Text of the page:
He maintains the same line with regard to an African man called Ade who dreams of becoming a professional footballer. This may have been the reason he immigrated but he ends up as a waiter in an Italian restaurant. A strong friendship ties him to the cook and the owner of the restaurant but the director does not explain if this relationship is the reason behind the jealousy which drives his colleagues to inform the police of his status. The film uses the technique of overlapping lines of drama, subtly connected without being sufficiently integrated. The elderly policeman working on illegal immigration comes into contact with Mohamed when he asks him to translate and again we see the same two policemen arresting the African immigrant.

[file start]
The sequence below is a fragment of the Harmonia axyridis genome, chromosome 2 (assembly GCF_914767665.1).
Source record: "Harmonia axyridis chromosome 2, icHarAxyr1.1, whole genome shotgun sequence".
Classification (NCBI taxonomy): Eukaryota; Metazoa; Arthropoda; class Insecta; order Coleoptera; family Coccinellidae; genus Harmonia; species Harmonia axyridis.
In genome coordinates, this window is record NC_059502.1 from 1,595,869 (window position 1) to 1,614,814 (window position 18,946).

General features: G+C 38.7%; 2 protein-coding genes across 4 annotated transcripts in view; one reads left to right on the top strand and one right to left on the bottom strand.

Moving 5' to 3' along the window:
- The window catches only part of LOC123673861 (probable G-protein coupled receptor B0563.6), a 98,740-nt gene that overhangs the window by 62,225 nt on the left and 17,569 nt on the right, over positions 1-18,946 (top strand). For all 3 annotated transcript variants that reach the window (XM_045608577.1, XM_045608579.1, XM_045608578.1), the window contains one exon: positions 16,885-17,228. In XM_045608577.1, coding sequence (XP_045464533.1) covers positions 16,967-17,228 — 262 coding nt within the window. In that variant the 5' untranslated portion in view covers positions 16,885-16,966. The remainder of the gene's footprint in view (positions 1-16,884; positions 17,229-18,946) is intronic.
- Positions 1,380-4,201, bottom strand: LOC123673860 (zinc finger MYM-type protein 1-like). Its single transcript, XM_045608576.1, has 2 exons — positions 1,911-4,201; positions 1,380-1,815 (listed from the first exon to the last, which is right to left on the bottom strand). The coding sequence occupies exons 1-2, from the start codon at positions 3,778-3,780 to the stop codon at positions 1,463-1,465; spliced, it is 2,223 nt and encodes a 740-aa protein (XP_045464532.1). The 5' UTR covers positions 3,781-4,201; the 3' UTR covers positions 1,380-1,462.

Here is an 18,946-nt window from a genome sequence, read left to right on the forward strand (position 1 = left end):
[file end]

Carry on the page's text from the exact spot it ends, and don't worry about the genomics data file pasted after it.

In a different line there is a girl addicted to drugs who is trying to call her mother. The mother breaks down during the first phone call and in the next two calls she hangs up on her daughter. This girl looks for money to buy drugs all night but fails until she introduces herself to Mohamed as a prostitute but is unable to have sex with him. He gives her the money anyway as he senses her sincerity. The film ends with Mohamed travelling after he is beaten up by Arab gangsters. At the same time Ade too leaves, while the suffering of the girl continues and the elderly policeman decides to retire since he is mentally exhausted by his job. The role of the girl and the policeman's domestic problems have nothing to do with illegal immigration, which is the main message of the film -- accentuated in the subtitles at the end of the film when we see documentary shots of illegal immigrants being arrested to the music of an African song. Somewhat too direct, altogether.